AN EMERGENCY payment of £650,000 made by the NHS to prevent drivers employed by a private sub-contractor from losing their homes will never be repaid, hospital bosses anticipate.

The payment was made last year, by all seven Sussex clinical commissioning groups (CCGs), to 70 drivers employed by Docklands Medical Services, a sub-contractor of Coperforma.

Coperforma ran the non-emergency patient transport service in the county in 2016, but was stripped of its four-year contract after seven months following disastrous service and a string of Argus exposés.

The drivers had been NHS employees until the service changed hands, and some had not been paid for months when the NHS stepped in, in September 2016.

The Sussex CCGs made an “ex-gratia” payment which was administered to drivers via the GMB union.

Initially, in a public meeting, Coperforma chief executive Michal Clayton had promised to pay the Docklands drivers but after another week passed with no pay cheque the NHS stepped in just as ambulance drivers faced the threat of losing their homes.

The NHS was praised by unions, drivers and the public for making the payment, which it was not legally obligated to do.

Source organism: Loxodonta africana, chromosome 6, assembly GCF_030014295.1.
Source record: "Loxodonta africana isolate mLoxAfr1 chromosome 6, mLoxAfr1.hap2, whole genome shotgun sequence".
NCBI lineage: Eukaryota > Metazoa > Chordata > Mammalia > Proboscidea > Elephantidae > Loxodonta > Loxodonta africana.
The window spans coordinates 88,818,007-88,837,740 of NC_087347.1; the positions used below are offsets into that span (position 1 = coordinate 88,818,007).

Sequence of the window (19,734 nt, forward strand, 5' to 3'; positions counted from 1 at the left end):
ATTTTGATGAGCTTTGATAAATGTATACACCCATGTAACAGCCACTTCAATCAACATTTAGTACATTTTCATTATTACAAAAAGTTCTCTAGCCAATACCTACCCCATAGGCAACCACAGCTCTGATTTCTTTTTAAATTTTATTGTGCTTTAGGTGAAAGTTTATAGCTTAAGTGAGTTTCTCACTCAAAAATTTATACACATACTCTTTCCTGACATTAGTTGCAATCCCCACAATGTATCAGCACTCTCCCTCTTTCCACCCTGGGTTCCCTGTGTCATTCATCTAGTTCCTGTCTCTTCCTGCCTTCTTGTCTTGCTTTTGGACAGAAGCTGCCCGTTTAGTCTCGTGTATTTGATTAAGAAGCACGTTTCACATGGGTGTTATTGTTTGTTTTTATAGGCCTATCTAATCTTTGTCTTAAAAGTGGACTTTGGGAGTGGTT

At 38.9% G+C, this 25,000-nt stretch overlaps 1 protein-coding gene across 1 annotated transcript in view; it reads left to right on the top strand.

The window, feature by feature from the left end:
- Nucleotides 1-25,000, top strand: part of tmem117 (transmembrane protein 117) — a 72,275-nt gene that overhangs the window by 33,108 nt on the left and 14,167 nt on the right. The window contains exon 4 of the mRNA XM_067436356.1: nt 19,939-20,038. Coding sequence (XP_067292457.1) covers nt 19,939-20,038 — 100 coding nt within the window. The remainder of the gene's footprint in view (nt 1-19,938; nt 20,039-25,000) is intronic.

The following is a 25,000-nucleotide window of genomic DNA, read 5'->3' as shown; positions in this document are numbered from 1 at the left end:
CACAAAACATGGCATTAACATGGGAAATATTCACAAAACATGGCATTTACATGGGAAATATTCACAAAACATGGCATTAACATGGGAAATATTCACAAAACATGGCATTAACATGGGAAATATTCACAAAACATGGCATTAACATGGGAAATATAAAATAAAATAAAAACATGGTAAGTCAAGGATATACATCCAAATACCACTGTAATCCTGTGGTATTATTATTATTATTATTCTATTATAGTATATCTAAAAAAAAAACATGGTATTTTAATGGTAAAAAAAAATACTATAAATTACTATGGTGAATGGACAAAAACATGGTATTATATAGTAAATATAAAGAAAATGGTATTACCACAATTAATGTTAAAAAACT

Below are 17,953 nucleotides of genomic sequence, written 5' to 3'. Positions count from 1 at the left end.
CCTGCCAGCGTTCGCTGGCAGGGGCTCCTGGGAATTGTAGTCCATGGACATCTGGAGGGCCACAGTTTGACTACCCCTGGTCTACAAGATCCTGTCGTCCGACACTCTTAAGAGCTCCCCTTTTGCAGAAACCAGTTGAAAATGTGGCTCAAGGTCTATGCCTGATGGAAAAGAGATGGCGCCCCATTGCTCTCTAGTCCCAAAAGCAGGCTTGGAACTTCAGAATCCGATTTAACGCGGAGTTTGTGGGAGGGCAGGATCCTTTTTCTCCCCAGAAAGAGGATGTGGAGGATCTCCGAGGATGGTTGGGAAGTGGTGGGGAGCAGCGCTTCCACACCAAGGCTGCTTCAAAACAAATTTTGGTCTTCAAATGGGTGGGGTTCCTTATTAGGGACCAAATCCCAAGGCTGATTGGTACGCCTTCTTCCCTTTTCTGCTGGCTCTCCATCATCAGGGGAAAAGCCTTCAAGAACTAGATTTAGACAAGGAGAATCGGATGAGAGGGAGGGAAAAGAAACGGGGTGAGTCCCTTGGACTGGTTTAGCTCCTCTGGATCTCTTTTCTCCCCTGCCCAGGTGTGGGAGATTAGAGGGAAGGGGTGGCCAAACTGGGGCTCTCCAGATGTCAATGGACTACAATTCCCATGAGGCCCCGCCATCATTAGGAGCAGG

Hospital bosses said at the time the NHS would seek to recoup the money from Coperforma, but acknowledged it might take months.

However, Docklands ceased operating last year, and last week as reported in The Argus yesterday, Coperforma was served with a compulsory strike-off notice at Companies House.

In the light of the impending dissolution of Coperforma, the NHS confirmed to The Argus the £650,000 was still outstanding.

The Argus understands there is no realistic prospect of it ever being paid.

GMB union organiser Gary Palmer praised the NHS and said: “The public have the right to be assured that everything is being done to bring those responsible for the debacle to account.”

Yesterday, Coperforma’s email systems seemed to be down and calls to its offices went unanswered.